On the evening 20 March 2007 an adult White-eared Opossum Didelphis albiventris was captured whilst feeding in a mandarin tree at Estancia Nueva Gambach, Departamento Itapúa. The specimen was lethargic in its movements, continuing to feed despite the close proximity of observers. Whilst in the tree its only defence when approached was to seek a higher branch and periodically threaten silently with the mouth open. It was captured easily by hand by the tail, making no attempt to bite or flee and was immediately transferred to a large hand net.
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DEFENSIVE BEHAVIOUR OF A CAPTURED WHITE-EARED OPOSSUM
Didelphis albiventris: A SHORT NOTE
Whilst in the net the opossum briefly played dead, lying on its side with eyes closed and mouth slightly open, but immediately became active when the net was removed. Hunsaker & Shupe (1977) report that death-feigning is documented, but is a rare occurrence in this species. It is well-known that individuals of this species are capable of producing a strong unpleasant odour when molested (Massoia et al 2000), but besides a slight musky scent this individual did not employ this defence. Whilst on the ground it did not use open-mouthed threat displays, nor produce any sound. In fact whilst it was held by the tail it seemed quite unaffected by its ordeal, attempting to walk but making no attempt to free its gripped tail as long as its forefeet were in contact with the ground. When it was raised from the ground it immediately responded aggressively, curling the body upwards and attempting to bite the hand of Lars Hansen who was holding it and it was duly released. It ran on the ground with a series of short jumps, an almost mustelid-like form of locomotion, and immediately headed for the nearest tree. Within a few minutes it was re-located, again feeding quietly on mandarins.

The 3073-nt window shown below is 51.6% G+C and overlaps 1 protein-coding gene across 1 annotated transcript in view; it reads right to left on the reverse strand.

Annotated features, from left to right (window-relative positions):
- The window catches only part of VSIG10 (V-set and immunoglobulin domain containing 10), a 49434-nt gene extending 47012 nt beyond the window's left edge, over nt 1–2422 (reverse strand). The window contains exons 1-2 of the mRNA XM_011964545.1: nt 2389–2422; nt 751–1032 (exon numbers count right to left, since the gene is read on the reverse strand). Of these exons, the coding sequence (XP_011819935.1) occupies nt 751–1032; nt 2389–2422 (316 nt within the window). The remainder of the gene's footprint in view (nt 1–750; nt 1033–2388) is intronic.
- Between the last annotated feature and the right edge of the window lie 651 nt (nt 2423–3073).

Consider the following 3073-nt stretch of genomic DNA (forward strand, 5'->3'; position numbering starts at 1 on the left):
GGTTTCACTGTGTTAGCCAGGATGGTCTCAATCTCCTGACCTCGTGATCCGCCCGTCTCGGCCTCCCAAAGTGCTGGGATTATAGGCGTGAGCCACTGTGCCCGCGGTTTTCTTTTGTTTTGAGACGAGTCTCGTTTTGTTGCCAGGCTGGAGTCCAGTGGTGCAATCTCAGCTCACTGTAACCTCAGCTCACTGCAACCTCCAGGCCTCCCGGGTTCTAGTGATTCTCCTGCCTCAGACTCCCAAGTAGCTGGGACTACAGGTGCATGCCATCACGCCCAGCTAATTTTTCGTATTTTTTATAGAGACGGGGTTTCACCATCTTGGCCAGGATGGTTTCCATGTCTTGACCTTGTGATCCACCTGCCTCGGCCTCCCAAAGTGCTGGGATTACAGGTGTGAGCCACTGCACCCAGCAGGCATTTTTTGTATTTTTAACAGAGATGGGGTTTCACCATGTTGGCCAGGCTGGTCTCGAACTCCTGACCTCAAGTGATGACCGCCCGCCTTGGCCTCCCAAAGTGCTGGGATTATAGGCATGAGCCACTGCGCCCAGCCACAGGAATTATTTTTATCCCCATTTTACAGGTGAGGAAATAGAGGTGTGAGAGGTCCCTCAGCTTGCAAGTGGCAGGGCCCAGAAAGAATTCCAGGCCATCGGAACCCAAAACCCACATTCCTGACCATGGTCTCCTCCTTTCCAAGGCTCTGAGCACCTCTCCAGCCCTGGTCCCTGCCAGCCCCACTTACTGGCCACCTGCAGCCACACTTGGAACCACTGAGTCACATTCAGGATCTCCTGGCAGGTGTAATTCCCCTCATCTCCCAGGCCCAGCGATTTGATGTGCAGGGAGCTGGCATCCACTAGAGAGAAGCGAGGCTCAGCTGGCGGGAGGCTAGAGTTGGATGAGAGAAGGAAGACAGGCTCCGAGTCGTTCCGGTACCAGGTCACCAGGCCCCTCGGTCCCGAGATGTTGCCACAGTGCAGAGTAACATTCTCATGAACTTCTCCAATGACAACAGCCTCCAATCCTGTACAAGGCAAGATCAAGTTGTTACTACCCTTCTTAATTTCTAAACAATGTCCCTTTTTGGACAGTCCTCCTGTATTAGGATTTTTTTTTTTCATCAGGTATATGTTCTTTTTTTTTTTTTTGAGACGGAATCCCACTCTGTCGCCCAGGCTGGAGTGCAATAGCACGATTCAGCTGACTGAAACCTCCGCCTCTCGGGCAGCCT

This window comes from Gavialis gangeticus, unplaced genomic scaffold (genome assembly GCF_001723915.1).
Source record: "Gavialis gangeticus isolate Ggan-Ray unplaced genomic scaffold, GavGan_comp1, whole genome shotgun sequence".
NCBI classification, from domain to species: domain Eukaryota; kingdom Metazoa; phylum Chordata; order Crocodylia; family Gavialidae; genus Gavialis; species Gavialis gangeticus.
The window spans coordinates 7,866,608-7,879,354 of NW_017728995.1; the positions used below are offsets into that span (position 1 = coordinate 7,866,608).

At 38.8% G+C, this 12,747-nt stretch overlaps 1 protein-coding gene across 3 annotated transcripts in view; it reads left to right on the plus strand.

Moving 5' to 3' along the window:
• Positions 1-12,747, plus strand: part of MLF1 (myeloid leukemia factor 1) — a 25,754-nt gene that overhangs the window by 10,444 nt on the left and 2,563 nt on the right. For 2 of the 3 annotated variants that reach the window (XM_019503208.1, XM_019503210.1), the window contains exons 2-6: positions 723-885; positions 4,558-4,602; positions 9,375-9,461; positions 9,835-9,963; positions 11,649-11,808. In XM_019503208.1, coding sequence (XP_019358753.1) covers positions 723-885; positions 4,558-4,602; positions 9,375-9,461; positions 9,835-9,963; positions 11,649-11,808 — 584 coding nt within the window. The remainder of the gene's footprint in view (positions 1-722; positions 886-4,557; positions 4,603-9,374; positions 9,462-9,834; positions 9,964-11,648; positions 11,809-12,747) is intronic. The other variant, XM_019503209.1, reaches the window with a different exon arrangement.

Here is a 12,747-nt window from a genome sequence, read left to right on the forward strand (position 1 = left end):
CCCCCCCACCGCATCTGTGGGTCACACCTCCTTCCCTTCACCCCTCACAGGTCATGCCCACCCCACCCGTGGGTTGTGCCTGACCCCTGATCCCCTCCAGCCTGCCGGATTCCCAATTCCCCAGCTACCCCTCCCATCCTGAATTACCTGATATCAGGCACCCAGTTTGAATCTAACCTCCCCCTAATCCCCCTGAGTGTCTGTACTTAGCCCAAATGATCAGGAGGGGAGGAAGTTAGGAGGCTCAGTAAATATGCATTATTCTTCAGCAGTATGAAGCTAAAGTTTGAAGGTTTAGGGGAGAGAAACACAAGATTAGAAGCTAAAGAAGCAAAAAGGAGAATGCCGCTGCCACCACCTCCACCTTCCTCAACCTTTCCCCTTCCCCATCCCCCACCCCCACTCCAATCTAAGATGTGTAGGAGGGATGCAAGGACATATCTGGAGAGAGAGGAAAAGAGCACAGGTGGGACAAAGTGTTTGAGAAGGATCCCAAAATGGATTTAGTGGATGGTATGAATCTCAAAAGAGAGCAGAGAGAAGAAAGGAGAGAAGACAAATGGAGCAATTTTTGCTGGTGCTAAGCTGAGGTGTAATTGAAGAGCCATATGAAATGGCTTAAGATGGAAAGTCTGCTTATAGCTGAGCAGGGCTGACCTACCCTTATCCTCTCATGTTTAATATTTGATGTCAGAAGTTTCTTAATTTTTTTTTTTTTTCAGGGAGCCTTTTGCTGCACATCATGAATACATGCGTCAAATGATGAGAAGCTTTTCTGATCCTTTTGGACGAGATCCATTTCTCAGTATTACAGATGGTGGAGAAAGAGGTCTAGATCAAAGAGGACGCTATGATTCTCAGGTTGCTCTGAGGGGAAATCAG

During September 2006 an individual of this species was observed feeding noisily on the ripe fruits of a Pindo Palm, the pieces of fruit falling to the ground betraying its presence. When approached with a torch it quietly and slowly hid itself between the dried palm fronds, from where it silently watched observers with only the nose and eyes visible. Shortly after sunset the same evening what was likely the same individual had been observed emerging from a fallen, hollowed out log where it had presumably been sleeping. When approached to within ten metres it immediately returned to the refuge of the log. The species apparently changes its sleeping place each evening (Hans Hostettler pers. comm.).
Hunsaker D, Shupe D 1977 Behaviour of the New World Marsupials in Hunsaker D The Biology of Marsupials - Academic Press, New York.
Massoia E, Forasiepi A, Teta P 2000 Los Marsupiales de la Argentina - LOLA, Buenos Aires.
Thanks to Hans Hostettler and Lars Hansen who captured the individual during March 2007. Adam Betuel accompanied me in the field during September 2006.